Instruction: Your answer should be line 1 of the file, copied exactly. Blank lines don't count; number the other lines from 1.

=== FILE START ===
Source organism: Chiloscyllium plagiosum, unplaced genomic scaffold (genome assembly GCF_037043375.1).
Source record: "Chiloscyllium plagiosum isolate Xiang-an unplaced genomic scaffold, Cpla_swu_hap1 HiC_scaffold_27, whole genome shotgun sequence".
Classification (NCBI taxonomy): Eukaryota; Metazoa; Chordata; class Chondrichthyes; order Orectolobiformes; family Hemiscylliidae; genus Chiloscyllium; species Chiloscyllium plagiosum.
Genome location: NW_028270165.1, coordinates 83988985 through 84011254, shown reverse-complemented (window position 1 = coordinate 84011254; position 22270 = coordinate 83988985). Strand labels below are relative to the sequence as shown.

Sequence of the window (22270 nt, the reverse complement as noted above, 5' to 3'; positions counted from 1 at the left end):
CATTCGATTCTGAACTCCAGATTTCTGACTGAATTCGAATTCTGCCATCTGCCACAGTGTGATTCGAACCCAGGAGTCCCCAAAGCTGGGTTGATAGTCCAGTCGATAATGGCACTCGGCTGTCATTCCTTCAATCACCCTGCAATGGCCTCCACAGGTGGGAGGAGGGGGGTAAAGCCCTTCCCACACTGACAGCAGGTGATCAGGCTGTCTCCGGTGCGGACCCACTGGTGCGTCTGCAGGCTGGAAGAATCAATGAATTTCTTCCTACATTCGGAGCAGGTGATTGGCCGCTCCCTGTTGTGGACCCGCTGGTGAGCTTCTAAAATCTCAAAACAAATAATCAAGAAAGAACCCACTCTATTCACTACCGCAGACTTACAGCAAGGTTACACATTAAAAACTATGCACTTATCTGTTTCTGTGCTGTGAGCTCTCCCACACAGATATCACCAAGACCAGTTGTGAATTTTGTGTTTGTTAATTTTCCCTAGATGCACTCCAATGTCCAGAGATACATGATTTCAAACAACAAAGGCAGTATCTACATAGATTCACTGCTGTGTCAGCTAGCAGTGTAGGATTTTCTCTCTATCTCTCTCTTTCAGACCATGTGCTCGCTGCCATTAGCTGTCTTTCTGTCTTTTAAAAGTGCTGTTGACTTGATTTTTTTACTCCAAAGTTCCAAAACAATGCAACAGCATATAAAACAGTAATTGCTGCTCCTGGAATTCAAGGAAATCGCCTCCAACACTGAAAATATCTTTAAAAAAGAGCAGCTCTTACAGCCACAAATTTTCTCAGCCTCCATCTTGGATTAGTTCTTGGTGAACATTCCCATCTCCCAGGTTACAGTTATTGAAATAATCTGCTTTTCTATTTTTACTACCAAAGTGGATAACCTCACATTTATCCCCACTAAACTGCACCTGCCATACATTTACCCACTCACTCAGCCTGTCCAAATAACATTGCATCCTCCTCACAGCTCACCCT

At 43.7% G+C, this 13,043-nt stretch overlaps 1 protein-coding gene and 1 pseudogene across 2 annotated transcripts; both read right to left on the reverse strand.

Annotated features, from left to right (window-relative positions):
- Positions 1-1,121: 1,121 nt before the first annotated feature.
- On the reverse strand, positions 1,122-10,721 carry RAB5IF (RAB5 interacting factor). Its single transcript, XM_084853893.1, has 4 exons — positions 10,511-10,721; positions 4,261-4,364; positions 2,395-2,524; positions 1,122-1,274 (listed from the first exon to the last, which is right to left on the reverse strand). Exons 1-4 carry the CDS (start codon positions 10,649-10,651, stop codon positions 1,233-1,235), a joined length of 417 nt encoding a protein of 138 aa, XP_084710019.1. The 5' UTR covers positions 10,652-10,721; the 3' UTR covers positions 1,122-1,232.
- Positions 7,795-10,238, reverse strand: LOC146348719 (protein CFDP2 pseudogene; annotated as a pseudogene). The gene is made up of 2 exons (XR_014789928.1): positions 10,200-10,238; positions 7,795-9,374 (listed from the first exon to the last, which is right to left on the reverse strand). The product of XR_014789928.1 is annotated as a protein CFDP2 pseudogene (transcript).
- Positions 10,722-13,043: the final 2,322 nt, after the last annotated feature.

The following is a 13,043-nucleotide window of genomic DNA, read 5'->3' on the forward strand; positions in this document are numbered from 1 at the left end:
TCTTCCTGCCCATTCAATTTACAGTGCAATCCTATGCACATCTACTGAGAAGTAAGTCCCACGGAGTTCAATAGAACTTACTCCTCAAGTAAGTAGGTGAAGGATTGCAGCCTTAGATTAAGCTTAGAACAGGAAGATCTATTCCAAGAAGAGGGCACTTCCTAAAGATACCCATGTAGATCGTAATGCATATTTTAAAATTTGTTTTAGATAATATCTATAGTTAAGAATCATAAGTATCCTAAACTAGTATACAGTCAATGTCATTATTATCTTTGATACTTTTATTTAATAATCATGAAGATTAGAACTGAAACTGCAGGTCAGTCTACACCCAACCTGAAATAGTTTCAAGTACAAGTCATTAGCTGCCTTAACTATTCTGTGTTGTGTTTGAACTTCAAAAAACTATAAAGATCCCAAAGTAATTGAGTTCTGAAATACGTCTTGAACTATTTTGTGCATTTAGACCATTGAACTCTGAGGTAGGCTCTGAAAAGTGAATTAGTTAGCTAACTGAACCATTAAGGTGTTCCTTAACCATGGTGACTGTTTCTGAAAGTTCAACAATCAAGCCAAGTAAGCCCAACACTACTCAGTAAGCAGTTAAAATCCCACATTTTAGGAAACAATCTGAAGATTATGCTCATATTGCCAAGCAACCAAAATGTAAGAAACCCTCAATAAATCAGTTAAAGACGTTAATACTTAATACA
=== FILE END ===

Source organism: Chiloscyllium plagiosum, unplaced genomic scaffold (genome assembly GCF_037043375.1).